The operation of the processors may seem magical, but it is the result of decades of intelligent engineering. As the transistors – constituent elements of any electronic chip – are reduced to microscopic scales, their mode of production becomes more and more complicated.
Transistors are now so small that manufacturers can not build them with the usual methods. While the precision turns and even 3D printers Creations can be incredibly complex. They typically reach a micrometer accuracy level (about half a thousandth of an inch) and are not suitable for the nanoscale scales at which chips are manufactured today.
Photolithography solves this problem by eliminating the need to move complicated machines very precisely. Instead, it uses light to burn an image on the chip – like a vintage overhead projector that you might find in classrooms, but conversely, reducing the stencil to the desired precision.
The image is projected onto a silicon wafer, which is machined with very high precision in controlled laboratories, because any trace of dust on the wafer could cause you to lose thousands of dollars. The wafer is covered with a material called photosensitive resin, which reacts with light and is washed away, leaving an etching of the CPU that can be filled with copper or copper. dope to form transistors. This process is then repeated many times, building the processor a bit like a 3D printer accumulate layers of plastic.
The problems of photolithography at the nanoscale
Regardless of whether you can reduce the size of the transistors if they do not work, the nanoscale technology faces many problems with physics. Transistors are supposed to stop the electric current when they are off, but they become so small that electrons can pass through them. This is called quantum tunneling and is a massive problem for silicon engineers.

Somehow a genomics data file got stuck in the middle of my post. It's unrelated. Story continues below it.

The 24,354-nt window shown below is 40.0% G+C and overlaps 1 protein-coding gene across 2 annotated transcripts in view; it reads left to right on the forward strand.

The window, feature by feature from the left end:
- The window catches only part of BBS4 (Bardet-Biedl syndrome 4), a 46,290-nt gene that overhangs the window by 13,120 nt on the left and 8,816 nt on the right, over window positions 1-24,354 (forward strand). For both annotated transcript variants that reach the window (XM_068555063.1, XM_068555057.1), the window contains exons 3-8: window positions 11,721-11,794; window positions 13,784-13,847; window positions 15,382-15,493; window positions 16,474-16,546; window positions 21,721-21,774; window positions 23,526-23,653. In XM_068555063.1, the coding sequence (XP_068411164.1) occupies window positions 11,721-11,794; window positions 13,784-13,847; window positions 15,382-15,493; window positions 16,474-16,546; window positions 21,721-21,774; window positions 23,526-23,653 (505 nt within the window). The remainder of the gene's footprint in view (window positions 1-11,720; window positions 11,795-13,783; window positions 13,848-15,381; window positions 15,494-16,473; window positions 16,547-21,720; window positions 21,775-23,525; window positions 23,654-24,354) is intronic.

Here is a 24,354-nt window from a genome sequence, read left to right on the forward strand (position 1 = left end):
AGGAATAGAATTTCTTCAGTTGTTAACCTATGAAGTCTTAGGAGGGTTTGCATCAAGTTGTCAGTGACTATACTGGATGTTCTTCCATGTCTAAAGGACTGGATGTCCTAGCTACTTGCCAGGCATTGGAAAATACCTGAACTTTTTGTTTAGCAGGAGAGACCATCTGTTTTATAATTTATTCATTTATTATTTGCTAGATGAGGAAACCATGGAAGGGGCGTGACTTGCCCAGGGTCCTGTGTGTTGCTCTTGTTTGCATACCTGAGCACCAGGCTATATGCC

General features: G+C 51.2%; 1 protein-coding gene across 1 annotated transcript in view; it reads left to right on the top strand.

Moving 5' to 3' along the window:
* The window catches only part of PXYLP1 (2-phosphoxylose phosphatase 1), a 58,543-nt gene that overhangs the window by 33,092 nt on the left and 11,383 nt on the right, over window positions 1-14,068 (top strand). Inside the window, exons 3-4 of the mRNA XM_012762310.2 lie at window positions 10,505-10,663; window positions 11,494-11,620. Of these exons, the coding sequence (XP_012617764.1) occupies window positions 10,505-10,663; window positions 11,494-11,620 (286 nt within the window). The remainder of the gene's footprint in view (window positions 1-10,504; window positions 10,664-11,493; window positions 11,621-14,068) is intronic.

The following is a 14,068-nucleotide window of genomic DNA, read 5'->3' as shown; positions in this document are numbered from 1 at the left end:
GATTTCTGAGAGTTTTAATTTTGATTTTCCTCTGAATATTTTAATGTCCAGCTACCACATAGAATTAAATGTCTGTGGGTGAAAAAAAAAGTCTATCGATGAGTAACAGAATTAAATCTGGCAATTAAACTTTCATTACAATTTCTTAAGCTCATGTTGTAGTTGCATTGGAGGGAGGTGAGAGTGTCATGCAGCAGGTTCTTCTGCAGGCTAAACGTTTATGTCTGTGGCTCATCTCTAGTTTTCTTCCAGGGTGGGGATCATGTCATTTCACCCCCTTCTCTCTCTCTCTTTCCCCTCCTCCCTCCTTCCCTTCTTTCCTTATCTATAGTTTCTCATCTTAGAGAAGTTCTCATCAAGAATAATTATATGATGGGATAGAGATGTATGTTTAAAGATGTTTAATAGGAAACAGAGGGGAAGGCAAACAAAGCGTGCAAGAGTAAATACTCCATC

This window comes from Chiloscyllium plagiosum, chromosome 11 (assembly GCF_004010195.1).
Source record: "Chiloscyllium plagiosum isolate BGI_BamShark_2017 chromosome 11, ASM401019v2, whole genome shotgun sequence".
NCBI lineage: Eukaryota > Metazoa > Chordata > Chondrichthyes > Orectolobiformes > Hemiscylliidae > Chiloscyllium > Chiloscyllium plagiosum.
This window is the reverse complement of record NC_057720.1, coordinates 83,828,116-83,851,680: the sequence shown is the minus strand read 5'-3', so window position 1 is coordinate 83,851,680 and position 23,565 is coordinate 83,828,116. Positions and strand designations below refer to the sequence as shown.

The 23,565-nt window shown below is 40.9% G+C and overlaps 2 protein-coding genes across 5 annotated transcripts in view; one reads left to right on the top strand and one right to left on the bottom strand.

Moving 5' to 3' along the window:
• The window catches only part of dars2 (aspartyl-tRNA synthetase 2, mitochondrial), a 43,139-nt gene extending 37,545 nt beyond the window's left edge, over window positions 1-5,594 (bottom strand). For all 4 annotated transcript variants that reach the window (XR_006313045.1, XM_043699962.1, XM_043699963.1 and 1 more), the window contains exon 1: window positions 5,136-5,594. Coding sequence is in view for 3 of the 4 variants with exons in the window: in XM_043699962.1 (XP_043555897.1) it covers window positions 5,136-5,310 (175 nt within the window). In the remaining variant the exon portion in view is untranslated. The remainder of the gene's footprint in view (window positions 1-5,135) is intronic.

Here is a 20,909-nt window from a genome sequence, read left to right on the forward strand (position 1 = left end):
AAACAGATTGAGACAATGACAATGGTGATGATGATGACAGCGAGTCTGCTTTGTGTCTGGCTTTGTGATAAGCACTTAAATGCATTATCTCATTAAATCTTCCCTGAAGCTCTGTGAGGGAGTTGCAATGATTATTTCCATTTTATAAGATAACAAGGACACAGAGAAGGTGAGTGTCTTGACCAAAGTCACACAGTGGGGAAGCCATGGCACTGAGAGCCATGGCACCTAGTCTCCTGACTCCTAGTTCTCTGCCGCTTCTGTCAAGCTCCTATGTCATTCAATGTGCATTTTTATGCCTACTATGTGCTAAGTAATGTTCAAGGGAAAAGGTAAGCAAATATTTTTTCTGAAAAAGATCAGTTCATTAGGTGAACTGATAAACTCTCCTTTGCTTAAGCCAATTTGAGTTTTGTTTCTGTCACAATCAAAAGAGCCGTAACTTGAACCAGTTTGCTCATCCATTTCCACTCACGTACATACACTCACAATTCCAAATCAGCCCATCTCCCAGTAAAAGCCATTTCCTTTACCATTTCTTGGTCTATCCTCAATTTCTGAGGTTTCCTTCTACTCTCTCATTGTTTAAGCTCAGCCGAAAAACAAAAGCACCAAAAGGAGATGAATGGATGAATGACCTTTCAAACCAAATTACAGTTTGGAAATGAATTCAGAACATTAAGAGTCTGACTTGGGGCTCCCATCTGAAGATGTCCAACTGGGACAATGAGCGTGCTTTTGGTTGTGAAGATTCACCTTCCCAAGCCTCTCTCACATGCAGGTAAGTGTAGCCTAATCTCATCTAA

Defects are another problem. Even photolithography has a limit of precision. This is analogous to a blurry image of the projector; it's not so obvious when you blow them up or reduce them. Currently, foundries are trying to mitigate this effect by using Ultraviolet "extreme", a much longer wavelength than humans can perceive, using lasers in a vacuum chamber. But the problem will persist as the size decreases.
Faults can sometimes be mitigated by a process called "binning". If the fault affects a processor core, the processor core is disabled and the chip is sold as the lower part. In fact, most processor alignments are made using the same model, but the cores are disabled and sold at a lower price. If the fault affects the cache or other essential component, it is possible that this chip is ejected, resulting in a lower yield and higher prices. New process nodes, like 7nm and 10nm, will have higher default rates and will therefore be more expensive.
L & # 39; packaging
Packing the processor for mainstream use is not limited to putting it in a box with styrofoam. When a processor is finished, it is still useless if it can not connect to the rest of the system. The "packaging" process refers to the method where the silicon chip is attached to the circuit board that most people regard as the "CPU".
This process requires a lot of precision, but not as much as the previous steps. The processor chip is mounted on a silicon board and the electrical connections are connected to all the pins that come into contact with the motherboard. Modern processors can have thousands of pins, the upscale AMD Threadripper by having 4094.
Since the processor produces a lot of heat and must also be protected from the front, an "integrated heat spreader" is mounted upward. This makes contact with the matrix and transfers heat to a top-mounted cooler. For some enthusiasts, the thermal paste used to establish this connection is not sufficient, which leads to delidding their processors apply a more premium solution.
Once assembled, it can be packed in real boxes, ready to be put on the shelves and placed in your future computer. With the complexity of manufacturing, most processors cost only a few hundred dollars.